The Church in the Middle East has an interesting take on President Donald Trump's decision to prioritize persecuted Christian refugees.
"We don't want him to take us," said Habib Ephrem, secretary general of the Gathering of Christians in the Middle East. "That's the wrong message and the wrong policy."
It may surprise you that not all Christians are rejoicing at the prospect of fleeing persecution, but Ephrem says that prioritizing Christian refugees helps ISIS reach its goal of purging the region of different faiths.
"ISIS expels people from their homeland and then you take them to the West," says Ephrem. "So what? You are doing the policy of ISIS?"
CBN News recently spoke with a Lebanese pastor who asked to remain anonymous for his protection. He echoed the sentiments of Ephrem, encouraging Christians to stay in the region.
"How could the Church have a great future if the Christians are leaving? Of course living in the West or anywhere else would be better than living in Lebanon and the Middle East, but if we leave who's going to be the salt and light?" he asked.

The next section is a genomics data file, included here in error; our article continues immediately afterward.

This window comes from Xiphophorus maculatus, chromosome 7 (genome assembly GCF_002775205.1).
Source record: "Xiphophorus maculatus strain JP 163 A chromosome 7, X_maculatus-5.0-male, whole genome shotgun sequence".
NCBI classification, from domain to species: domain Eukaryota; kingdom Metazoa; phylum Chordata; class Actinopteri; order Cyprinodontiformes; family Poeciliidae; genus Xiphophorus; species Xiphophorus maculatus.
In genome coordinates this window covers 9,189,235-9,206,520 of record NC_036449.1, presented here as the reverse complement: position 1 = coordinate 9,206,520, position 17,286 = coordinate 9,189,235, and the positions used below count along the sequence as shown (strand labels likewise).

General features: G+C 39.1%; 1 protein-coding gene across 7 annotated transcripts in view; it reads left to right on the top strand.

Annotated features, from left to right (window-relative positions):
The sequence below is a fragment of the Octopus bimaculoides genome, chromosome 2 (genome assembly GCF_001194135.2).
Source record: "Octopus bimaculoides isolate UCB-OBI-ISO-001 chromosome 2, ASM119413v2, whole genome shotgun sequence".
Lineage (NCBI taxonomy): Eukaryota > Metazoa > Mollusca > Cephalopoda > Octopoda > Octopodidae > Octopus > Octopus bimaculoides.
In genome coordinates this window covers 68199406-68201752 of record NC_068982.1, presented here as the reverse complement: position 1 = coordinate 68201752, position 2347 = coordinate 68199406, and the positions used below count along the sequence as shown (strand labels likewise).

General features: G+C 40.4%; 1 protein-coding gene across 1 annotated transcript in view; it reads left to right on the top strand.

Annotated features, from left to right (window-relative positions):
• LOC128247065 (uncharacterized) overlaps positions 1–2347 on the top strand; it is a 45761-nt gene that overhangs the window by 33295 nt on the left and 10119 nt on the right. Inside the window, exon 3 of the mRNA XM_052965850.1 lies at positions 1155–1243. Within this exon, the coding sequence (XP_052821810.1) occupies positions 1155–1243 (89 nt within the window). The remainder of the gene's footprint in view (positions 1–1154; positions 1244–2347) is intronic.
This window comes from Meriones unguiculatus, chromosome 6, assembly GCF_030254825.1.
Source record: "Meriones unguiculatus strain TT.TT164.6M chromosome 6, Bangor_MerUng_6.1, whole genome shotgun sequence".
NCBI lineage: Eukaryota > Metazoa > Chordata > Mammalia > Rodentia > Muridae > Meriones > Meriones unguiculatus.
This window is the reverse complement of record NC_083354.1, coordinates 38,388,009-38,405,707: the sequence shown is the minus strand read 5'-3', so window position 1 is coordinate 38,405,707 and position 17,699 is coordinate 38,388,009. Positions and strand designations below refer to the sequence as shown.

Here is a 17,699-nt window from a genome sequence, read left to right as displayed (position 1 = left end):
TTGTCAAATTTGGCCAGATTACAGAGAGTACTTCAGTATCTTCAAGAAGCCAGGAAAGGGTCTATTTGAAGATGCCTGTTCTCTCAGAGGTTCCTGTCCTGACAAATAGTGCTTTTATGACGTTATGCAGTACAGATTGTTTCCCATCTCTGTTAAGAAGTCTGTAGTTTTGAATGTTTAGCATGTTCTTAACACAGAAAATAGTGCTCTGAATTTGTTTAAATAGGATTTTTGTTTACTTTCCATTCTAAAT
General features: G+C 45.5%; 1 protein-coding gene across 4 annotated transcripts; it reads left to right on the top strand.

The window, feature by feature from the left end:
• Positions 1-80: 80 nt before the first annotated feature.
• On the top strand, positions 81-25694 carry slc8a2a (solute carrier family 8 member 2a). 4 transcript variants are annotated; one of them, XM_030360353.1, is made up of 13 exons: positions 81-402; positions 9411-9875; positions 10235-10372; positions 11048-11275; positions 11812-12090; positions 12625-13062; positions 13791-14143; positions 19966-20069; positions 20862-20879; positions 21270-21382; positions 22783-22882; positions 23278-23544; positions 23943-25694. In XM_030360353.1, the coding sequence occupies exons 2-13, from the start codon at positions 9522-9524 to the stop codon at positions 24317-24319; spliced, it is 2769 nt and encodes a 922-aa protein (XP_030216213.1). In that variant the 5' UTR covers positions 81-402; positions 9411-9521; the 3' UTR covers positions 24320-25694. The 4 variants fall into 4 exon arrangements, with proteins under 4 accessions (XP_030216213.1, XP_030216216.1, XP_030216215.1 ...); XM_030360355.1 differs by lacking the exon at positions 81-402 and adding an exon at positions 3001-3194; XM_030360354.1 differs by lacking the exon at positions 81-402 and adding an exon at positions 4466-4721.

He says the best thing the West could do for Christians in the Middle East would be to invest in creating jobs so that they have a reason to stay and provide for their families.
"We live in a dark place where lots of evil things are happening and the Christians are trying their best to stay this beacon of light and the evil one is not happy about this. He's going to do his best to stop us, but we believe through prayer and through Who's in us, that's stronger than who's in the world, we can continue doing what we're doing," the pastor said.
Ephrem, meanwhile, is lobbying foreign governments to stop facilitating Christian migration.
The Christian communities in the Middle East are some of the oldest in the world--several of them even mentioned in the Bible. However, the rapid advance of ISIS has pushed thousands from their villages.
Some of the refugees have stayed close, hoping that when the danger has passed they will be able to return home. Yet other Middle East Christians feel that they have nothing to return to.
"Go back to what?" asked Joseph Youhana, a farmer from Hasakah in northeast Syria. "I watched ISIS blow up our church."
Youhana told TIME that even if he felt safe enough to return, he doesn't have the money to rebuild his house.
Ephrem says he knows how much he's asking when he encourages Christian refugees to return, even as they're still under attack. But he urges them to resist and fight back against groups like ISIS -- and he asks the West to come along side them as allies.